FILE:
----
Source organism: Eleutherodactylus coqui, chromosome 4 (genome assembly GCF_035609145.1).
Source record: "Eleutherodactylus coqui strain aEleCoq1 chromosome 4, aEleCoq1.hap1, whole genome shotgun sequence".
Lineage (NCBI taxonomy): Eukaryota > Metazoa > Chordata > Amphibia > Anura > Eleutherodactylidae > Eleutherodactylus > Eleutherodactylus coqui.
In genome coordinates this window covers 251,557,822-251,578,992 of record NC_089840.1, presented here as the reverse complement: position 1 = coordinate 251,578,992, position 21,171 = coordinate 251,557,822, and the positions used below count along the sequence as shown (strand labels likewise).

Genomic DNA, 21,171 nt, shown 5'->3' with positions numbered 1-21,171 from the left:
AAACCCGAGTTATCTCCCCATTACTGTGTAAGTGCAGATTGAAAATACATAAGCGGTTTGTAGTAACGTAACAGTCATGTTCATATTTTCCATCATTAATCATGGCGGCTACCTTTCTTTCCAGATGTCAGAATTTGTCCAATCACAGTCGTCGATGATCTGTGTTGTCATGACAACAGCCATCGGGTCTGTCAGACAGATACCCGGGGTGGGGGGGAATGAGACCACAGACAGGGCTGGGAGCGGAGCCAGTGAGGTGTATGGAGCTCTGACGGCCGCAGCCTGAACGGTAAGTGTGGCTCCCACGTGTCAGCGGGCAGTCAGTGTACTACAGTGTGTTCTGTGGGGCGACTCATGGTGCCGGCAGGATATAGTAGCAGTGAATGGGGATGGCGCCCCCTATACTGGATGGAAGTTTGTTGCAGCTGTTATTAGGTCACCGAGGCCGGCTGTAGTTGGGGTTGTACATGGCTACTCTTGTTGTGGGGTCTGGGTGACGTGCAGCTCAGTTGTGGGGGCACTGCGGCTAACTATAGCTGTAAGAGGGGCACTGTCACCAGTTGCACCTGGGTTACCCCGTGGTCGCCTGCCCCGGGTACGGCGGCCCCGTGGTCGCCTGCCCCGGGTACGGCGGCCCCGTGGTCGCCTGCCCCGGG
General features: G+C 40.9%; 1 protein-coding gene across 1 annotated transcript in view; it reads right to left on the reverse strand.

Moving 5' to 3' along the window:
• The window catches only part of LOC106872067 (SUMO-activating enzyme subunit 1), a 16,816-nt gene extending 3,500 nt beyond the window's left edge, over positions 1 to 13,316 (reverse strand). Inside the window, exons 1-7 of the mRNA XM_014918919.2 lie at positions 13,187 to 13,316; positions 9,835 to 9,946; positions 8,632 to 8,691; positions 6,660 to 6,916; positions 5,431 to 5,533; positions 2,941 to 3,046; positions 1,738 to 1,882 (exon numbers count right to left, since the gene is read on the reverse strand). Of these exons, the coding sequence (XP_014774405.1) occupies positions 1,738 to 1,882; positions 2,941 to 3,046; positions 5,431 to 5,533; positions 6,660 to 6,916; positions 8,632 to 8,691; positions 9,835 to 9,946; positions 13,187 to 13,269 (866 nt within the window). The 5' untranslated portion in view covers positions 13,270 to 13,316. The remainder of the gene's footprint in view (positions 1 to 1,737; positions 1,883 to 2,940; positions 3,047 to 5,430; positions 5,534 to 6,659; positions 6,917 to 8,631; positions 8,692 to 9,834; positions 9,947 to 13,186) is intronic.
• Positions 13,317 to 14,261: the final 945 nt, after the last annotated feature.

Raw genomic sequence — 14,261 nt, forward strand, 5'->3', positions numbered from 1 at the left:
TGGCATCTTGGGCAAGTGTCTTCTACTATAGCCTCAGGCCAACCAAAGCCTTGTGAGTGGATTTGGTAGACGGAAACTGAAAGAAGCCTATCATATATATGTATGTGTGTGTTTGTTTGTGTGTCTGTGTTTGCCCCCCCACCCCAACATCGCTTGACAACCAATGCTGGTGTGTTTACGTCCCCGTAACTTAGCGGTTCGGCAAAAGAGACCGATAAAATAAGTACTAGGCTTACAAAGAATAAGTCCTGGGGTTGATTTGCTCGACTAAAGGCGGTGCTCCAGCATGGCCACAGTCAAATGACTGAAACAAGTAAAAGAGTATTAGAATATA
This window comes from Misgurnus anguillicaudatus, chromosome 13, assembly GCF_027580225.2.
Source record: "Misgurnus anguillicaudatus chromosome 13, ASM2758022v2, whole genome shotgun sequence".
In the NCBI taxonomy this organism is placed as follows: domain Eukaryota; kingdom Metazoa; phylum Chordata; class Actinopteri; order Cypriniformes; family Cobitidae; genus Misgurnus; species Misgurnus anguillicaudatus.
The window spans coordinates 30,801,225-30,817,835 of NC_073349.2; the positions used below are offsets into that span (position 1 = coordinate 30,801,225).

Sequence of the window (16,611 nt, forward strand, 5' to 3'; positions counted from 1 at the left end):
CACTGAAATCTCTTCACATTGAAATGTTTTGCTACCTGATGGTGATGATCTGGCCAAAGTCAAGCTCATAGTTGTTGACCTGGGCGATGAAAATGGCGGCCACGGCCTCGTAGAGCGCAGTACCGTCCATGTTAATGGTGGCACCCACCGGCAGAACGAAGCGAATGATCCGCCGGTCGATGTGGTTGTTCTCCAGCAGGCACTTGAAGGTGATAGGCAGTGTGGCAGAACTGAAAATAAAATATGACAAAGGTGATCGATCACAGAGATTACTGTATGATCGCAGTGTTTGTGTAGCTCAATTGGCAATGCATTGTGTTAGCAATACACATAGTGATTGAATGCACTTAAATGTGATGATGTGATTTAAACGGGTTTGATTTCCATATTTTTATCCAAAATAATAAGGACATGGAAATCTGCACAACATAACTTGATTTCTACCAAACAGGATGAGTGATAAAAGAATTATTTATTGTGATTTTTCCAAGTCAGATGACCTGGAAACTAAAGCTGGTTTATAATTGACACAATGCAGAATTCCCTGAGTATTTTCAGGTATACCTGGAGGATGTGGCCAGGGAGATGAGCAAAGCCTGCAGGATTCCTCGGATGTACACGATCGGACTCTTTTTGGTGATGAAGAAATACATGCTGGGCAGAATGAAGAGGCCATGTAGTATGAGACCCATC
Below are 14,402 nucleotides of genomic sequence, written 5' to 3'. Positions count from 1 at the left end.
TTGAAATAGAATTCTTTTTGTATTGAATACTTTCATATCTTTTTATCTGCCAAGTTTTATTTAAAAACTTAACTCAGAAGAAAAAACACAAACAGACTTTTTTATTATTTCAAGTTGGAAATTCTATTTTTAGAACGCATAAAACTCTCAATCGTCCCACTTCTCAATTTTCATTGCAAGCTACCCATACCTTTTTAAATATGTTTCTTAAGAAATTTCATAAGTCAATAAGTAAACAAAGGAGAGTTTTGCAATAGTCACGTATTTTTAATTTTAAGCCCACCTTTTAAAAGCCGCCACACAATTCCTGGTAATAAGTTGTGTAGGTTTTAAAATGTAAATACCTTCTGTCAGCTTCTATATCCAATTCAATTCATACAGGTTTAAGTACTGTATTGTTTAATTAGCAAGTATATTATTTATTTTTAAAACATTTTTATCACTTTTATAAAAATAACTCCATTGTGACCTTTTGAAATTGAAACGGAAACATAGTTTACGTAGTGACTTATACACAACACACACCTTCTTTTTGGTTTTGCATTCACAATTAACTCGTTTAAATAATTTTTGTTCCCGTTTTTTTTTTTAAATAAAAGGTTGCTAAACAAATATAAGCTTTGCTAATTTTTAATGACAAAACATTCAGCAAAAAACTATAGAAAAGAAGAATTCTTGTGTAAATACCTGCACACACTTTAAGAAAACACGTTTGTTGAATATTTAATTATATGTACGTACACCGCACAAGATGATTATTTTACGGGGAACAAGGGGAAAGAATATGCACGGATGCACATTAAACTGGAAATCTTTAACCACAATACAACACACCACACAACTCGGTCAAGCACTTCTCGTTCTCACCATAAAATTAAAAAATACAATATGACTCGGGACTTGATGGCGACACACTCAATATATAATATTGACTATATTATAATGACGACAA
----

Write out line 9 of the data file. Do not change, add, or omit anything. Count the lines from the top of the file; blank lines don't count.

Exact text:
• The window catches only part of LOC106872067 (SUMO-activating enzyme subunit 1), a 16,816-nt gene extending 3,500 nt beyond the window's left edge, over positions 1 to 13,316 (reverse strand). Inside the window, exons 1-7 of the mRNA XM_014918919.2 lie at positions 13,187 to 13,316; positions 9,835 to 9,946; positions 8,632 to 8,691; positions 6,660 to 6,916; positions 5,431 to 5,533; positions 2,941 to 3,046; positions 1,738 to 1,882 (exon numbers count right to left, since the gene is read on the reverse strand). Of these exons, the coding sequence (XP_014774405.1) occupies positions 1,738 to 1,882; positions 2,941 to 3,046; positions 5,431 to 5,533; positions 6,660 to 6,916; positions 8,632 to 8,691; positions 9,835 to 9,946; positions 13,187 to 13,269 (866 nt within the window). The 5' untranslated portion in view covers positions 13,270 to 13,316. The remainder of the gene's footprint in view (positions 1 to 1,737; positions 1,883 to 2,940; positions 3,047 to 5,430; positions 5,534 to 6,659; positions 6,917 to 8,631; positions 8,692 to 9,834; positions 9,947 to 13,186) is intronic.